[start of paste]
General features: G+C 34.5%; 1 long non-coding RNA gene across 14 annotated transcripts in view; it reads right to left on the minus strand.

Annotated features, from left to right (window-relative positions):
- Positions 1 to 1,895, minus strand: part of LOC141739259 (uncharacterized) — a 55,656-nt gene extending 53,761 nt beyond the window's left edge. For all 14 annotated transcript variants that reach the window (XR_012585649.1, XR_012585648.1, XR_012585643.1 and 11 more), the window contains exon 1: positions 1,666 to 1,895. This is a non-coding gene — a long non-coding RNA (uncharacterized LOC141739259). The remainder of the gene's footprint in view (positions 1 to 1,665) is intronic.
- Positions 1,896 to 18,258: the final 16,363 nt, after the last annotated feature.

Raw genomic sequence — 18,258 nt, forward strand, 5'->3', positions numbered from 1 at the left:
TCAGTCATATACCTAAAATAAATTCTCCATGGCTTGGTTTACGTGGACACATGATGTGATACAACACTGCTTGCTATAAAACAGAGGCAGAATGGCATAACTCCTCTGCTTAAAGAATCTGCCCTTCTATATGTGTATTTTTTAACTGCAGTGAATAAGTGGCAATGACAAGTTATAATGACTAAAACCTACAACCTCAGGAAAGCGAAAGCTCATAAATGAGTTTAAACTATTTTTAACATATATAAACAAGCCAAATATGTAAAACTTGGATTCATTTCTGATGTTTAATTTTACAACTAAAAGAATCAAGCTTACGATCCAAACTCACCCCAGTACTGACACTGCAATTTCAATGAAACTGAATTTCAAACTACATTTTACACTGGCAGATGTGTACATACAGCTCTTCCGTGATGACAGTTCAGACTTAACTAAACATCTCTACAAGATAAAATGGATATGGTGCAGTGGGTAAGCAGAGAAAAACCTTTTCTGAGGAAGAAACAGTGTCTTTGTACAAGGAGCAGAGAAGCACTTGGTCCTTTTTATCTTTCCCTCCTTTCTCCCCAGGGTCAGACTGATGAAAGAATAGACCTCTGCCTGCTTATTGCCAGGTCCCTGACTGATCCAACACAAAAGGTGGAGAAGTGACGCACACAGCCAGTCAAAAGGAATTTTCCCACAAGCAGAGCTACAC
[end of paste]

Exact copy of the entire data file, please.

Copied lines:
General features: G+C 34.5%; 1 long non-coding RNA gene across 14 annotated transcripts in view; it reads right to left on the minus strand.

Annotated features, from left to right (window-relative positions):
- Positions 1 to 1,895, minus strand: part of LOC141739259 (uncharacterized) — a 55,656-nt gene extending 53,761 nt beyond the window's left edge. For all 14 annotated transcript variants that reach the window (XR_012585649.1, XR_012585648.1, XR_012585643.1 and 11 more), the window contains exon 1: positions 1,666 to 1,895. This is a non-coding gene — a long non-coding RNA (uncharacterized LOC141739259). The remainder of the gene's footprint in view (positions 1 to 1,665) is intronic.
- Positions 1,896 to 18,258: the final 16,363 nt, after the last annotated feature.

Raw genomic sequence — 18,258 nt, forward strand, 5'->3', positions numbered from 1 at the left:
TCAGTCATATACCTAAAATAAATTCTCCATGGCTTGGTTTACGTGGACACATGATGTGATACAACACTGCTTGCTATAAAACAGAGGCAGAATGGCATAACTCCTCTGCTTAAAGAATCTGCCCTTCTATATGTGTATTTTTTAACTGCAGTGAATAAGTGGCAATGACAAGTTATAATGACTAAAACCTACAACCTCAGGAAAGCGAAAGCTCATAAATGAGTTTAAACTATTTTTAACATATATAAACAAGCCAAATATGTAAAACTTGGATTCATTTCTGATGTTTAATTTTACAACTAAAAGAATCAAGCTTACGATCCAAACTCACCCCAGTACTGACACTGCAATTTCAATGAAACTGAATTTCAAACTACATTTTACACTGGCAGATGTGTACATACAGCTCTTCCGTGATGACAGTTCAGACTTAACTAAACATCTCTACAAGATAAAATGGATATGGTGCAGTGGGTAAGCAGAGAAAAACCTTTTCTGAGGAAGAAACAGTGTCTTTGTACAAGGAGCAGAGAAGCACTTGGTCCTTTTTATCTTTCCCTCCTTTCTCCCCAGGGTCAGACTGATGAAAGAATAGACCTCTGCCTGCTTATTGCCAGGTCCCTGACTGATCCAACACAAAAGGTGGAGAAGTGACGCACACAGCCAGTCAAAAGGAATTTTCCCACAAGCAGAGCTACAC